I found this Stanley #2358A miter box on Craigslist for a reasonable price and snagged it. It's not that old, possibly from the '70s and is in pretty good shape. The "5" in the model number indicates that it came with a saw with 5" depth of cut below the spine. The "8" indicates that it came with a 28" long saw.
|Stanley #2358A Miter Box|
I cleaned up the box and sharpened the saw, but this post is not about rehab. Rather, it explains its workings and features. Anyone already familiar with these tools might skip it, but this could be informative to others who have never used a miter box. Personally, I had never used one before, and I'm not even sure I'll use it in my small shop. But if/when I get a larger shop, it would be nice to have a miter box station set up for cross-cutting rough lumber, sort of how some power tool users use a powered miter saw.
Today's post will cover all features except the mechanics of how the swivel / locking mechanism works. I'll go over that in a separate post, as it's fairly involved.
Let's start with the main feature of the box: the posts that hold the saw.
|Close-up pic of the main feature|
|The box upside down, showing the casting that connects the posts|
Inside each post resides a saw guide that lifts and lowers. The guides hold the saw vertically and also provide ease of front/back thrust via roller bearings.
|Front guide - The saw's spine slides through the upper wide slot,|
the saw's plate slides through the narrow slit and the saw's teeth are
positioned at the lower mid-width slot
|The top portion of a guide that takes the spine of the saw has bearings|
that support the underside of the spine
|These bearings are removeable by simply unscrewing from the guide's head|
|With the saw in place, you can see the underside of the spine resting on the roller bearings|
|A hole at the lower end of the guide accepts a pin in the post that keeps it in the "up" position|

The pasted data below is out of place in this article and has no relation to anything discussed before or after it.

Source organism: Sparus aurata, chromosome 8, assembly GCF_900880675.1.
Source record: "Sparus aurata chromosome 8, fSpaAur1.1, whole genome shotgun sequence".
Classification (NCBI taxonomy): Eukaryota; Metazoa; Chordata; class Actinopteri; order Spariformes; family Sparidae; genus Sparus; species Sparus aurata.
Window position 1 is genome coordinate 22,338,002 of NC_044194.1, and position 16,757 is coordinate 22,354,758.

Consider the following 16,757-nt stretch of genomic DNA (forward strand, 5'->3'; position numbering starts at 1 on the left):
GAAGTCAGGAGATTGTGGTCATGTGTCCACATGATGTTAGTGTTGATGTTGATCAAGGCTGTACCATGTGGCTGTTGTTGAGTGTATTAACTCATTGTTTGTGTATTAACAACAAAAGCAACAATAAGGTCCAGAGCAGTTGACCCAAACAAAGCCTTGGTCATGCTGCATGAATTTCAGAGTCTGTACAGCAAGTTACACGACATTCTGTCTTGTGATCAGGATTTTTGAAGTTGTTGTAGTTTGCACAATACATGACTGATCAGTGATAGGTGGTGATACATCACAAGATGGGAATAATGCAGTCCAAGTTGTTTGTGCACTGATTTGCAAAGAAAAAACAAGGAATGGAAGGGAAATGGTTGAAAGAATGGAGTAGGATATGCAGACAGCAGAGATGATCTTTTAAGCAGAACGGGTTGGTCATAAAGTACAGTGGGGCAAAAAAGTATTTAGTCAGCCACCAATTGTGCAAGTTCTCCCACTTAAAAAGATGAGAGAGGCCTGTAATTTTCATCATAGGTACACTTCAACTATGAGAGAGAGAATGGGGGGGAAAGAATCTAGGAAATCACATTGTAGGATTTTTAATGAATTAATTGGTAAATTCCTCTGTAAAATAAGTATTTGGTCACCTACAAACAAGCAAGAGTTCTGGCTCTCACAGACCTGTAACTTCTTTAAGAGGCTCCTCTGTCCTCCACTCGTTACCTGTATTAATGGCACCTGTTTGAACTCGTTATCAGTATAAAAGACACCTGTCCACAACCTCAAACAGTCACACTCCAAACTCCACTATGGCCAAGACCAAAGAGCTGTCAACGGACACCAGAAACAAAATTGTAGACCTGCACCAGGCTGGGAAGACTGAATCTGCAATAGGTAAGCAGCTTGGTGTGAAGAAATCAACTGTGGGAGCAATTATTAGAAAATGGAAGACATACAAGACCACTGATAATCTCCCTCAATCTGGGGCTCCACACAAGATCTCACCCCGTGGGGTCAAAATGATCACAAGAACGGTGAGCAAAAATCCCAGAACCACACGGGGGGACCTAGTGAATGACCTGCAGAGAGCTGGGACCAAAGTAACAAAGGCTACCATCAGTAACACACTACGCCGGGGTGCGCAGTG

(the pin assembly is removed in this picture)
|With the spring-actuated pin installed, pull the pin back to lower the guide|
|Pin pulled back, head of guide in its lowest position|
But this lowest position would put the saw's toothline well into the sacrificial wooden "floor" of the box, so there are stops that limit how far down the teeth can go.
|The adjustable stop bolted to the front post|
|When the guide is released down, the bottom of its head catches the stop.|
I set the stops so that the saw's teeth cut about 1/16" into the sacrificial wood piece.
Here's another type of stop, the purpose of which is unclear to me. Extending from the bottom of the front saw guide, a threaded rod is fixed in place with a lock nut. When the saw guide is in it "down" position, the threaded rod extends through the post, and contacts the angle-adjustment handle when the handle is raised. The threaded rod essentially limits how much you can lift that handle, but I'm not sure why you would want that.
|Front guide with machine screw at bottom|
|Guide installed in post, I'm pointing to the threaded rod that limits the handle (bottom)|
Like many miter boxes, the Stanley #2358 has stock guides. Honestly, I don't know how useful these will be, but they are nice to have.
|Pointing to the left stock guide|
|Their position is adjusted and fixed with a thumb screw behind the upright part of the main casting|
|The guide holds the stock in place. Normally, the user's non-sawing hand|
would hold down the stock, but these guides can also help.
|They might be especially useful for holding pieces of crown molding |
at a certain angle when cutting 45° miters
In addition to the stock guides, there are small pointed screws that project into the back edge of a piece of stock. I'm guessing that these keep the stock from sliding left or right during a cut. They do, however leave a small indent in the edge of the stock.
|These two small screws ...|
|... screw through the back of the casting ...|
|... and project out the front ...|
|... and help hold the stock in place ...|
|... but leave a small indent in the edge of the stock|
One last feature is a length stop. This piece of slotted, bent metal clamps to the back of the casting with a thumb screw. The bent tab on the end can be set for repeated cuts of the same length. It stores out of the way on the back of the casting by turning the angled end around and tightening the thumb screw. There is a threaded hole on both ends of the casting so the stop can be used on either side.
|Length stop fixed in place with thumb screw|
|The stock butts up against the stop (at right) for repeated cuts of the same length|
Next post I'll get into the workings of the swivel mechanism. Happy New Year to all of you out there.
Information for this post came from my own observations, as well as:
- The Valley Woodworker blog: http://thevalleywoodworker.blogspot.com/2018/01/the-stanley-mitre-boxes-family.html (Note: Bob has several posts on miter boxes)
- Stanley Miter Boxes user manuals that can be found online